How do people make sense of, and deal with, a changing media landscape perceived to be filled with misinformation and fake news? To answer this, we draw upon data from seventy-one in-depth interviews in Chicago, Philadelphia, and Miami. We found that perceptions about the overall media ecosystem were characterized by a: a) negative view of the current quality of news reporting, b) particular distrust of news circulation on social media; and c) concern about the effects of these trends mainly on the information habits of others. To counter these perceptions, participants indicated to rely on: a) traditional fact-based media, accompanied by a rejection of opinionated outlets; b) personal experience and knowledge; c) repetition of information across outlets; d) consumption of cross-ideological sources; e) fact-checking; and f) trust in certain personal contacts on social media, who are perceived as assessors of news quality. Our findings suggest that: a) news consumption is being ritualized in new and more personalized ways; b) social media is seen as a gateway to news partly because audiences find opinion leaders in terms of their skills as credibility assessors; and c) journalism could cater more to audiences’ demands for more fact-oriented and less discussion-based content.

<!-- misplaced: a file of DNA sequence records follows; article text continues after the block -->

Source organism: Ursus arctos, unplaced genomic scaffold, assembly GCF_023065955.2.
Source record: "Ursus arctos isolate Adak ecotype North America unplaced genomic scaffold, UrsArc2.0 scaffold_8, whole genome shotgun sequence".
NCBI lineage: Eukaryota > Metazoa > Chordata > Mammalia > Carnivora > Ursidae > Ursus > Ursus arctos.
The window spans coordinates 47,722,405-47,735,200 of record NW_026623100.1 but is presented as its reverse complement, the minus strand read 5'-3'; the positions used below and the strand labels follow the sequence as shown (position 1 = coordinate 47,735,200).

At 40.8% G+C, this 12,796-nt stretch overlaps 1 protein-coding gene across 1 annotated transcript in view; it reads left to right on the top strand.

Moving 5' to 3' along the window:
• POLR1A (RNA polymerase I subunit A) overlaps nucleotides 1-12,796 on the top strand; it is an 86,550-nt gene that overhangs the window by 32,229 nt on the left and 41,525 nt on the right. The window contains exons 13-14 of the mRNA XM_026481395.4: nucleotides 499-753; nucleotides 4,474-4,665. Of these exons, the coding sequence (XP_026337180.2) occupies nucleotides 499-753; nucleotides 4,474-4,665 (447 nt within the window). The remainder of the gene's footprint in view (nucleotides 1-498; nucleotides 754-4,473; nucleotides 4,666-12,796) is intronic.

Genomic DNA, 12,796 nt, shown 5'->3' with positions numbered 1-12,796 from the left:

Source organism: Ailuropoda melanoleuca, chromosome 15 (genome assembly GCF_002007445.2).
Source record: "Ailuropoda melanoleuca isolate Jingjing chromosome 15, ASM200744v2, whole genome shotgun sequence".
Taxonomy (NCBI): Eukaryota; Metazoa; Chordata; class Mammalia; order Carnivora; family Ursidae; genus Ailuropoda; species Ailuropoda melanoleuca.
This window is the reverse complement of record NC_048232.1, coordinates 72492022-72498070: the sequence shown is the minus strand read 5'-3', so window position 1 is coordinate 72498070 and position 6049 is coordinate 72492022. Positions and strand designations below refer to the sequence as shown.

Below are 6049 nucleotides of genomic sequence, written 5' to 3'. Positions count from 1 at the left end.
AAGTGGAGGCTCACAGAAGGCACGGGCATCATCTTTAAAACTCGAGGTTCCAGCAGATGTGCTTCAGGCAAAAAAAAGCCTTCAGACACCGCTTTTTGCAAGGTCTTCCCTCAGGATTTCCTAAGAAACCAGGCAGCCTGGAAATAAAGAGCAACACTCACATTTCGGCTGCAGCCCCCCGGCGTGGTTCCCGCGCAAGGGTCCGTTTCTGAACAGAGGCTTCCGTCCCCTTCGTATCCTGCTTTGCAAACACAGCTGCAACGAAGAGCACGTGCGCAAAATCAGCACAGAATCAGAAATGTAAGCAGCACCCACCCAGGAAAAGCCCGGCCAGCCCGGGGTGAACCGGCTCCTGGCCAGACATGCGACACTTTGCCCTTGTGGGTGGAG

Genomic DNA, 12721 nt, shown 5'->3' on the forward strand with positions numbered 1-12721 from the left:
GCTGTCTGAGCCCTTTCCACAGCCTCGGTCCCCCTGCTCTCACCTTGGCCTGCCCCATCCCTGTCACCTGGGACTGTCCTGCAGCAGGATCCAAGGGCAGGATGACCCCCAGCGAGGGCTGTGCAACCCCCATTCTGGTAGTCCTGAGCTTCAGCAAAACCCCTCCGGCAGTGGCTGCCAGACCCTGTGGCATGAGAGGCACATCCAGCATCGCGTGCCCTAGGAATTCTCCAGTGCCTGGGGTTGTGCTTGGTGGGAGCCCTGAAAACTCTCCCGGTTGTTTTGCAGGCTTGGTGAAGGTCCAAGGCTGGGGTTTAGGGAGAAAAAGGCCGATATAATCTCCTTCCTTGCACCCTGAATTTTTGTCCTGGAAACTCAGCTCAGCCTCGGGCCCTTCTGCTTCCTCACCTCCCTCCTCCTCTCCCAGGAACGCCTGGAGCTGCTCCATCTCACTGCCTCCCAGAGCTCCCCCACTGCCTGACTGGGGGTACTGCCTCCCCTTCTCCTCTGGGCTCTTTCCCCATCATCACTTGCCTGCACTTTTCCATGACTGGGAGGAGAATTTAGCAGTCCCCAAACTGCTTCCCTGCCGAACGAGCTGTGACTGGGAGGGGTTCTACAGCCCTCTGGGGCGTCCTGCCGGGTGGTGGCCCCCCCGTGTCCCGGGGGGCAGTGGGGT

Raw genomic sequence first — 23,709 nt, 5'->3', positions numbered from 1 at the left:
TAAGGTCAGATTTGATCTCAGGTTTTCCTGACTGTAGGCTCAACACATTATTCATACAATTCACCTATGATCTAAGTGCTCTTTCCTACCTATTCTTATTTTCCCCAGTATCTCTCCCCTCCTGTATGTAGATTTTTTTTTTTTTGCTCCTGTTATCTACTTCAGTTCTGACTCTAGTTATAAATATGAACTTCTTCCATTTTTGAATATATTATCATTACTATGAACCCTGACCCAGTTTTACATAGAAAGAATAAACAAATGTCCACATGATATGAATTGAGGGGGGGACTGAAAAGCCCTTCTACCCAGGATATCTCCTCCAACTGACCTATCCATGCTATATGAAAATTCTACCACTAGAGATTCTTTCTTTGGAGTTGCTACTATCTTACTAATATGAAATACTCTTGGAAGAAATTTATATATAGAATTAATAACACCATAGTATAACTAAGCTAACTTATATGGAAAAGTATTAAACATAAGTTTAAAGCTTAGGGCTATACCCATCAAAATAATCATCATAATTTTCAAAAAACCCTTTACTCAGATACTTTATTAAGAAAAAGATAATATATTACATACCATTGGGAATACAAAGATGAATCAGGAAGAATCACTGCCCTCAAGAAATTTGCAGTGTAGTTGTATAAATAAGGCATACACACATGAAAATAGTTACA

"The Reception of Fake News: The Interpretations and Practices That Shape the Consumption of Perceived Misinformation." Digital Journalism, 2019.